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Publication numberUS4568831 A
Publication typeGrant
Application numberUS 06/602,105
Publication dateFeb 4, 1986
Filing dateApr 19, 1984
Priority dateApr 19, 1984
Fee statusLapsed
Publication number06602105, 602105, US 4568831 A, US 4568831A, US-A-4568831, US4568831 A, US4568831A
InventorsBilly R. Adams
Original AssigneeThe United States Of America As Represented By The Administrator Of The National Aeronautics And Space Administration
Export CitationBiBTeX, EndNote, RefMan
External Links: USPTO, USPTO Assignment, Espacenet
Chopped molecular beam multiplexing system
US 4568831 A
Abstract
A chopped molecular beam mass spectrometry measuring system (11, 12, 13, 14, 20) has its measurement time multiplexed (25, 26). The chopping of the molecular beam is synchronized with the multiplexing (chopper 21, OR gate 32, phase detector 35 and voltage controlled oscillator 36). Means 34 are provided for phase shifting the chopper 21 with respect to the multiplexing. A four channel amplifier 26 (disclosed in detail in FIGS. 3 and 4) is provided for independently varying the baseline and the amplitude in each channel of the multiplexing.
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Claims(14)
What is claimed as new and desired to be secured by Letters Patent of the United States is:
1. A time multiplexing mass spectrometer measuring system comprising:
means for producing signals representing several different measurements of a substance;
means for time multiplexing the signals representing the said several different measurements on a single line wherein said means includes means for generating a timing signal during each time interval of each multiplexing time frame;
a chopper means for periodically interrupting the flow of said substance to said measuring system; and
means response to said timing signals for synchronizing said chopper means with said time intervals.
2. A time multiplexing measuring system according to claim 1 wherein said means for synchronizing said chopper means with said time intervals comprises:
means for producing a signal having a frequency equal to the frequency of said chopper means; and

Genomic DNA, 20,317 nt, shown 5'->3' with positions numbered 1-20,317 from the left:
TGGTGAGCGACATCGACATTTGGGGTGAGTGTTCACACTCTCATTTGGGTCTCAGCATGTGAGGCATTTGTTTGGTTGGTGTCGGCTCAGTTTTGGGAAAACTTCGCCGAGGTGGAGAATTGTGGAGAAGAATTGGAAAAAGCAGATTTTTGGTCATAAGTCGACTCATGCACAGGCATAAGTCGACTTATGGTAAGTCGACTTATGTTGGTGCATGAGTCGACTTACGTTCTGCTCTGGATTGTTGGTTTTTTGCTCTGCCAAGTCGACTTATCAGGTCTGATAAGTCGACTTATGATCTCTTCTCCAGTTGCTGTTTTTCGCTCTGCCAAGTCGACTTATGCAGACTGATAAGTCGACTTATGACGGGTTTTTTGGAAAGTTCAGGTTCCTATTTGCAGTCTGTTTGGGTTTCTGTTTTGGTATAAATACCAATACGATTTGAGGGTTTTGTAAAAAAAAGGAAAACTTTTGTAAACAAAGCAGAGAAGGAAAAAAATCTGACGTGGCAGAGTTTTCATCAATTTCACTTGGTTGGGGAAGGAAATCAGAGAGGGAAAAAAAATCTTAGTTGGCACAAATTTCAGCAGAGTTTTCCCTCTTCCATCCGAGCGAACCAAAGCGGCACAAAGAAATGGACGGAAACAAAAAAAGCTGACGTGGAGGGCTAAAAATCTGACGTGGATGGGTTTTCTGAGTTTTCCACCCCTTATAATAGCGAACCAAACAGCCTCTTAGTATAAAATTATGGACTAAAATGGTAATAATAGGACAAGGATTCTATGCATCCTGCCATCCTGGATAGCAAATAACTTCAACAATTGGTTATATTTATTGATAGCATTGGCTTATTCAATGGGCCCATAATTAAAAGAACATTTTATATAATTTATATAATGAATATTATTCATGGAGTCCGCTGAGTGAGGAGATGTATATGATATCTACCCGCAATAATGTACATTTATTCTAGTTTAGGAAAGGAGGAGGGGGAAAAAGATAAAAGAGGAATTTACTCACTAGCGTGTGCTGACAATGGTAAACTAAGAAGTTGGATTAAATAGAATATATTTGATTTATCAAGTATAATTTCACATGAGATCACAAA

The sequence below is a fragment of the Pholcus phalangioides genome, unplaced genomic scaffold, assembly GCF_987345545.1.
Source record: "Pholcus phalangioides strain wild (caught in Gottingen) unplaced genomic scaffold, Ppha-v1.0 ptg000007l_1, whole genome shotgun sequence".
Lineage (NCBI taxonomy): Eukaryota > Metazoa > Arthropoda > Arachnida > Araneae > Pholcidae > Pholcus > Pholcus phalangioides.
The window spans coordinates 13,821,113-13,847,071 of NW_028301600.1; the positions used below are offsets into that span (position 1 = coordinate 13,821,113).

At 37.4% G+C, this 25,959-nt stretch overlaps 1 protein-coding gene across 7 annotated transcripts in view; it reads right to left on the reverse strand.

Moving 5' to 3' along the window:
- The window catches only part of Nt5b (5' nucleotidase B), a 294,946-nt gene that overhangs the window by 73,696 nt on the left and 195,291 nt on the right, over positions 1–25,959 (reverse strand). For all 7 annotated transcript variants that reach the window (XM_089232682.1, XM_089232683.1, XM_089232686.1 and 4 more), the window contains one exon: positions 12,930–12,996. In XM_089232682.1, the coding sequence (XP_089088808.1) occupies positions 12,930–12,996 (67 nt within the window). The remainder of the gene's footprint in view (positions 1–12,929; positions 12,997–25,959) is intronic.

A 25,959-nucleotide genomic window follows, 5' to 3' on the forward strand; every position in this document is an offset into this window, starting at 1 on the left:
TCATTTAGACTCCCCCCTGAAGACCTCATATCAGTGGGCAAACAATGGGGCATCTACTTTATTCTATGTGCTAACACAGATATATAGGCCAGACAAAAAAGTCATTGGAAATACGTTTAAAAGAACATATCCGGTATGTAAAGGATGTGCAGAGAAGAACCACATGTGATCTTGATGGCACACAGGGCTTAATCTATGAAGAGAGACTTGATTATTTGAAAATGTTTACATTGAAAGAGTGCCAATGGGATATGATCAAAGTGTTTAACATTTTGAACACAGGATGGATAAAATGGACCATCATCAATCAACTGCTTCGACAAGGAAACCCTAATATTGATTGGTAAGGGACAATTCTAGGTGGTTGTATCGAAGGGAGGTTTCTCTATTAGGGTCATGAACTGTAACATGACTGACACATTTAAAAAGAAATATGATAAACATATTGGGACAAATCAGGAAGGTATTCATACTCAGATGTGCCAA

phase detector means receiving said timing signals and said signal having a frequency equal to the frequency of said chopper means for producing a signal proportional to phase difference which signal is applied to said chopper means to change its frequency to thereby reduce the phase difference to zero.
3. A time multiplexing mass spectrometer measuring system comprising:
means for producing signals representing several different measurements of a substance;
means for time multiplexing the signals representing the several different measurements on a single line wherein said means includes means for generating a timing signal during each time interval of each multiplexing time frame;
a multi-channel amplifier means receiving said signals representing measurements wherein said amplifier means includes a different channel corresponding to each of said time intervals in a time frame;
means responsive to said timing signals for directing the signals in the different time intervals through the corresponding channels of said amplifier means;
means for independently varying the gain through each channel of said amplifier means; and
wherein said measuring system is a chopped beam measuring system including a chopper and means for synchronizing said chopper with said time intervals.
4. A time multiplexing measuring system according to claim 3 including means for shifting the phase of said chopper with respect to said time intervals.
5. A time multiplexing measuring system according to claim 4 including means for independently varying the baseline in each channel of said amplifier means.
6. A time multiplexing measuring system according to claim 5 including means for blanking the measurement in each time interval for a short duration at the beginning of each time interval.
7. A time multiplexing system according to claim 6 including a means for displaying the output of said multi-channel amplifier means.
8. A time multiplexing measuring system according to claim 3 wherein said means for directing the signals in the different time intervals through the corresponding channels of said amplifier means includes means receiving said timing signals for generating counting signals up to the number of channels in said amplifier means and then repeating the count many times and means receiving said counting signals for directing the signals in the different time intervals through the corresponding channels of said amplifier means.